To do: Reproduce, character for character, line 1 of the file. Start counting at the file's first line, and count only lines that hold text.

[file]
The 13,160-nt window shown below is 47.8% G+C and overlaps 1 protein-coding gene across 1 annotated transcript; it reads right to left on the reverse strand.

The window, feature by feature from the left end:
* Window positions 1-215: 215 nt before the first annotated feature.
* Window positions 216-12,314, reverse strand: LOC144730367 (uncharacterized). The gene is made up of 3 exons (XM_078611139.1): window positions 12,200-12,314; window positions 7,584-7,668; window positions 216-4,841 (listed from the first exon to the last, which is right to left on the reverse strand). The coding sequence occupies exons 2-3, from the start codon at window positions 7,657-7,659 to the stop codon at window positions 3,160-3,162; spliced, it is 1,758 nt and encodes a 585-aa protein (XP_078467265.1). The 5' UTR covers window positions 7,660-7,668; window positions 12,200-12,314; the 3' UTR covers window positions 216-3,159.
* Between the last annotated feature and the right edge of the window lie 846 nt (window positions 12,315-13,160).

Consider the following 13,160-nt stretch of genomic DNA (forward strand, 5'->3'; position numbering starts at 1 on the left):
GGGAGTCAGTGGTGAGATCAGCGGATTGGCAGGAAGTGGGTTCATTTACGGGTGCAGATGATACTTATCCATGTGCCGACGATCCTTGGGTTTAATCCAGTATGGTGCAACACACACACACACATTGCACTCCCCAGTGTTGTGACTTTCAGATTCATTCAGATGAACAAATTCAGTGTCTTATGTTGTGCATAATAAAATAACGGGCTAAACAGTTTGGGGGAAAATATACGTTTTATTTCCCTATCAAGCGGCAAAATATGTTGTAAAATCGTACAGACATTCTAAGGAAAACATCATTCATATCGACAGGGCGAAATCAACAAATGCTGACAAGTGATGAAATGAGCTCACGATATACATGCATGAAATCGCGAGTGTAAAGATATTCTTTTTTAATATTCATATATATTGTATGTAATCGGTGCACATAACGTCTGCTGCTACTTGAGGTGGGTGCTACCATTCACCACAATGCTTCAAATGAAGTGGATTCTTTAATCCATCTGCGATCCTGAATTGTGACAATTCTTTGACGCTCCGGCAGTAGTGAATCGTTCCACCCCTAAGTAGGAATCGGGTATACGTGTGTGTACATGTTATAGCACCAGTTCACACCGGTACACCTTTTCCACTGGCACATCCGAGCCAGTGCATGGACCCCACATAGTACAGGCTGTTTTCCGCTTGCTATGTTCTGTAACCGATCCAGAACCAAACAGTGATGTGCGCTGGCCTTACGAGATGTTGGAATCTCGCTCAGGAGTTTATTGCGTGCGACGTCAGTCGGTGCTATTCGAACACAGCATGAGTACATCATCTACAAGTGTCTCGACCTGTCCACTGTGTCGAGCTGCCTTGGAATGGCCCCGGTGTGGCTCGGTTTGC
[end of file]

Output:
The 13,160-nt window shown below is 47.8% G+C and overlaps 1 protein-coding gene across 1 annotated transcript; it reads right to left on the reverse strand.